While it was not the most exciting vision it certainly did enough to intrigue my interest. Was what I experienced a glance of a previous life of my own or was it pure fantasy? Botanical reading is not something I have ever done or held a definite interest in, but could it be something of interest inside my subconscious? The subconscious mind is such a challenge to understand because it is not linear, objective and measurable. Many testimonies in court crumble in questioning because the mind cannot retrieve information 100% accurately, and if the mind cannot recall information accurately that only occurred a few months previously, how can it possibly be expected to recall information hundreds of years ago or many lifetimes ago with complete accuracy? Maybe of course the historic accounts are the ones that are wrong; for instance do we know that every person was on the local register in bygone times? Or in the register by the name they actually used? To dispel someone’s PLR account because the name given doesn’t appear in a local record book seems a little harsh to me.
In other studies the information brought up during PLR has been investigated and proved correct. People have remembered a life and a family in a town that has matched up to the records, and the grave stones, to the letter. How can these cases easily be explained? If it is not the past life of the individual being remembered then could it be the past life of someone else being envisioned in some kind of connection of consciousness? Or could these people just be fabricators intent on fooling as many people as possible?
Two cases spring to mind that I think anybody would find hard to explain in terms of accepted scientific belief. The first is a young child that lives in Scotland. Since he learned to talk he spoke to his mother about a life he had on another island, Barra, more than two hundred miles away, describing his life there in considerable detail. His family had no connection with the island or the people there, and the island is so remote it would rarely, if ever at all, be in the news. His mother was distressed by the whole episode, especially as her son claimed he ‘missed his Barra mum’ and wanted what he was saying to stop rather than encouraging it to continue. But his claims did only continue. A documentary was made about the boy and he was taken to the island where he claimed his previous life existed, and also to the house owned by the family the boy named back in the 60’s. The boy was even able to show his mother the different places he had talked about from his visions, including a beach where planes once used to land. He had certainly not been there before in his (current) life, so how had this little boy come up with such stories and unquestionable knowledge? (I will post the full account of this story soon). His case is not unique however, and there have been more than 2000 reported cases of young children claiming to have lived before as different people.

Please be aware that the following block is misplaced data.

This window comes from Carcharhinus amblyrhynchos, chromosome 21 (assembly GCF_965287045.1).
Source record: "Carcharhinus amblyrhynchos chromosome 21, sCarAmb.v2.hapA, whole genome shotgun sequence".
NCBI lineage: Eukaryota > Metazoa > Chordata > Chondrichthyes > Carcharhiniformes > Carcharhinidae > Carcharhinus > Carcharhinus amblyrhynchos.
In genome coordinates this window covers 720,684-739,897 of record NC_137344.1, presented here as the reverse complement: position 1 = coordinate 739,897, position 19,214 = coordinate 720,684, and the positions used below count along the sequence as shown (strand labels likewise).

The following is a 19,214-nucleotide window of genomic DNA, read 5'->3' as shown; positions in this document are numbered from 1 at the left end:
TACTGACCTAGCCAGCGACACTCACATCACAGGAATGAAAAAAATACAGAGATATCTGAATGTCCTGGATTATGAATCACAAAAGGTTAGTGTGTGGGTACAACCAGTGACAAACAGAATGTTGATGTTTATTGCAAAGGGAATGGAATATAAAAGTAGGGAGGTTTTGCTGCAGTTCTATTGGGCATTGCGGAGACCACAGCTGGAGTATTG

The second case concerned an Englishman who regularly had vivid dreams and visions of an ancient city in Jordan. The visions were so strong he could actually map out the ancient city and describe it in its entirety. The trouble was where he thought the city lay there was completely no evidence of it, neither on modern maps or ancient ones. No one had ever heard of this city, and there was no record of it whatsoever. The man was not to be perturbed, his visions continued and his curiosity only increased. He was so curious in fact that he lead an expedition to the area in Jordan where an archaeological dig took place. And just what did they find under the layers of sand? They found the remains of a city mirroring the exact map drawn out by the Englishman.
It cannot be said that these two people are frauds, or even that their ‘memories’ were being drawn from their social environment. Somehow these two people drew their memories naturally and were strikingly accurate. Many cases of PLR may very well be false memories drawn upon films or stories, figments of the imagination made to seem very real. But just because some cases do not appear to be ‘real’ does that necessarily mean they all are? Some cases appear to be very real and certainly suggest it is possible to ‘remember’ a past life in some shape or form, although I have no idea if that would be your own personal past life or someone else’s. Regression has proved itself to be a valuable tool in hypnotherapy, and regardless of whether trapped memories are real or not real, if by exploring these visions improvement can be made to someone’s life easing them from emotional or physical discomfort, or even understanding their emotions a little further, then for me PLR is something very worthwhile to undertake.